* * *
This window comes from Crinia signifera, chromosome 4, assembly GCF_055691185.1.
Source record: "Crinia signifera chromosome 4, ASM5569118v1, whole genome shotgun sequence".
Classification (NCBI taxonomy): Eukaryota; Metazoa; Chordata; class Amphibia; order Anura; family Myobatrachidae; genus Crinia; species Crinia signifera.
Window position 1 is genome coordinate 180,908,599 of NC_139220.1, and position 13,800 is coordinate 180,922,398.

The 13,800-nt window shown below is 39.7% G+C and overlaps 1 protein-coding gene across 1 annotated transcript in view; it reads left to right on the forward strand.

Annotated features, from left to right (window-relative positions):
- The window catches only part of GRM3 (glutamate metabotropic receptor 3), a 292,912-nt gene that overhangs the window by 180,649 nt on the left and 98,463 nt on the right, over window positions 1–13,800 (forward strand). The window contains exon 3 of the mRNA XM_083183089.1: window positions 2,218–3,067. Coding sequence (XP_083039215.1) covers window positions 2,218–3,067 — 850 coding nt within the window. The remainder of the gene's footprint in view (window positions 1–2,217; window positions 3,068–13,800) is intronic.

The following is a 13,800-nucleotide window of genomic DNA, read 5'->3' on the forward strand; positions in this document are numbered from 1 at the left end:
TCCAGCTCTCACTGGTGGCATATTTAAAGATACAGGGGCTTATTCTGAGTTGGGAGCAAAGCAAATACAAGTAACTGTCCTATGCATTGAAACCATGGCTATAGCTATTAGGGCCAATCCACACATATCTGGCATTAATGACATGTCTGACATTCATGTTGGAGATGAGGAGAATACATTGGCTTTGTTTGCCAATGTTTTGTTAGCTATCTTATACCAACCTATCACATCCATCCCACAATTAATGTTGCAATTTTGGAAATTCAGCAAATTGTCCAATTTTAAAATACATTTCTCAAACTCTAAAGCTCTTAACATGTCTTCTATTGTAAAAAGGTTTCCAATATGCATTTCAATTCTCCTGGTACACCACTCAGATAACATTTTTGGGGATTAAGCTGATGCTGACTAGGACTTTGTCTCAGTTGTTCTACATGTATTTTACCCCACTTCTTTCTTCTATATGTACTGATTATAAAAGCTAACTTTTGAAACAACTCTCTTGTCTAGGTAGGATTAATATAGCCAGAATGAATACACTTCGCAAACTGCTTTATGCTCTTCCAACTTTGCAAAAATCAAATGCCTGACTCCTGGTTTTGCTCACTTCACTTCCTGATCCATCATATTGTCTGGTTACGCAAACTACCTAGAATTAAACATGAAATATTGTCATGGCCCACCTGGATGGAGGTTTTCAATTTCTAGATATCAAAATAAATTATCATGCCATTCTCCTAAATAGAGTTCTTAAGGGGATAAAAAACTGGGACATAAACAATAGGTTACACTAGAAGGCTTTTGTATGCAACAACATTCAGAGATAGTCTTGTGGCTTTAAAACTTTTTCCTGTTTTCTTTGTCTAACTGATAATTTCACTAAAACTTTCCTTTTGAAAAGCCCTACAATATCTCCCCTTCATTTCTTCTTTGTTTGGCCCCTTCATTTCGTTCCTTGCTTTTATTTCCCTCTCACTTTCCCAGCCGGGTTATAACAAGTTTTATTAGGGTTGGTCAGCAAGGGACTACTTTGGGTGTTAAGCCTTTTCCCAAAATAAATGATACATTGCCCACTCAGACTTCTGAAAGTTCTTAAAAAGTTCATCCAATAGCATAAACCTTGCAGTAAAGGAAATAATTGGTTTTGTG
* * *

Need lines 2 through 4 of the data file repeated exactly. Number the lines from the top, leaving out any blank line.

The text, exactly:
Source record: "Crinia signifera chromosome 4, ASM5569118v1, whole genome shotgun sequence".
Classification (NCBI taxonomy): Eukaryota; Metazoa; Chordata; class Amphibia; order Anura; family Myobatrachidae; genus Crinia; species Crinia signifera.
Window position 1 is genome coordinate 180,908,599 of NC_139220.1, and position 13,800 is coordinate 180,922,398.